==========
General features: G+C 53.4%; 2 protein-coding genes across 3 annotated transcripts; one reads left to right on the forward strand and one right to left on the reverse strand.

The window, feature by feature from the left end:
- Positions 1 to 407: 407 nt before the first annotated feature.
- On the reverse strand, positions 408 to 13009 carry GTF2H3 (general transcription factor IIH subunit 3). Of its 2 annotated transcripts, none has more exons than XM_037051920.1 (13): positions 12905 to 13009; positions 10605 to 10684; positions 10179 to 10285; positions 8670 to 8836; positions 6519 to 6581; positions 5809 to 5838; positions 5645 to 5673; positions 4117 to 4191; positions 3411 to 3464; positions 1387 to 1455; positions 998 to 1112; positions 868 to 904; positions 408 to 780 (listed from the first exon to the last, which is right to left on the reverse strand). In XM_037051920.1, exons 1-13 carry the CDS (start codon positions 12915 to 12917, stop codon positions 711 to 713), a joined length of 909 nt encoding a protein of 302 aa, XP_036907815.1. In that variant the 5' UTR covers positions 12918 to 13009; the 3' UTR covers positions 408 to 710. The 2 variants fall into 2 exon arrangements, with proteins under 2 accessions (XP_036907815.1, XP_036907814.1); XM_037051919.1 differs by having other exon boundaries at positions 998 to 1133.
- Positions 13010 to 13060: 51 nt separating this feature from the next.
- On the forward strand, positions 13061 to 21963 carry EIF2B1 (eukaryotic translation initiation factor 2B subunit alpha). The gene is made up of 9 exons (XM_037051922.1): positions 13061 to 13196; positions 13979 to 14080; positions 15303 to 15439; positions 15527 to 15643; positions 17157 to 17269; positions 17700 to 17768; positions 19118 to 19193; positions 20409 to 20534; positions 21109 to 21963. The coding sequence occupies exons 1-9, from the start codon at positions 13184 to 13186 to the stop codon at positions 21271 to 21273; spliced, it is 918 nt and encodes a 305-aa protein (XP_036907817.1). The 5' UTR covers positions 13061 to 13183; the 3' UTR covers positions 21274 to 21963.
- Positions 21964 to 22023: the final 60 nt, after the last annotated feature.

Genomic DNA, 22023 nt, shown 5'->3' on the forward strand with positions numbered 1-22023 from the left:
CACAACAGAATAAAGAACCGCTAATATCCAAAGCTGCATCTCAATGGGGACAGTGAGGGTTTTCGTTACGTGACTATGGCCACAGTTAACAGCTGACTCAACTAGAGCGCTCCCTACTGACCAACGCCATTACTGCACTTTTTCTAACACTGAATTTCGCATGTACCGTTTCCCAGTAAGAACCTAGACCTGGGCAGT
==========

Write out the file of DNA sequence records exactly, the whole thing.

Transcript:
General features: G+C 53.4%; 2 protein-coding genes across 3 annotated transcripts; one reads left to right on the forward strand and one right to left on the reverse strand.

The window, feature by feature from the left end:
- Positions 1 to 407: 407 nt before the first annotated feature.
- On the reverse strand, positions 408 to 13009 carry GTF2H3 (general transcription factor IIH subunit 3). Of its 2 annotated transcripts, none has more exons than XM_037051920.1 (13): positions 12905 to 13009; positions 10605 to 10684; positions 10179 to 10285; positions 8670 to 8836; positions 6519 to 6581; positions 5809 to 5838; positions 5645 to 5673; positions 4117 to 4191; positions 3411 to 3464; positions 1387 to 1455; positions 998 to 1112; positions 868 to 904; positions 408 to 780 (listed from the first exon to the last, which is right to left on the reverse strand). In XM_037051920.1, exons 1-13 carry the CDS (start codon positions 12915 to 12917, stop codon positions 711 to 713), a joined length of 909 nt encoding a protein of 302 aa, XP_036907815.1. In that variant the 5' UTR covers positions 12918 to 13009; the 3' UTR covers positions 408 to 710. The 2 variants fall into 2 exon arrangements, with proteins under 2 accessions (XP_036907815.1, XP_036907814.1); XM_037051919.1 differs by having other exon boundaries at positions 998 to 1133.
- Positions 13010 to 13060: 51 nt separating this feature from the next.
- On the forward strand, positions 13061 to 21963 carry EIF2B1 (eukaryotic translation initiation factor 2B subunit alpha). The gene is made up of 9 exons (XM_037051922.1): positions 13061 to 13196; positions 13979 to 14080; positions 15303 to 15439; positions 15527 to 15643; positions 17157 to 17269; positions 17700 to 17768; positions 19118 to 19193; positions 20409 to 20534; positions 21109 to 21963. The coding sequence occupies exons 1-9, from the start codon at positions 13184 to 13186 to the stop codon at positions 21271 to 21273; spliced, it is 918 nt and encodes a 305-aa protein (XP_036907817.1). The 5' UTR covers positions 13061 to 13183; the 3' UTR covers positions 21274 to 21963.
- Positions 21964 to 22023: the final 60 nt, after the last annotated feature.

Genomic DNA, 22023 nt, shown 5'->3' on the forward strand with positions numbered 1-22023 from the left:
CACAACAGAATAAAGAACCGCTAATATCCAAAGCTGCATCTCAATGGGGACAGTGAGGGTTTTCGTTACGTGACTATGGCCACAGTTAACAGCTGACTCAACTAGAGCGCTCCCTACTGACCAACGCCATTACTGCACTTTTTCTAACACTGAATTTCGCATGTACCGTTTCCCAGTAAGAACCTAGACCTGGGCAGT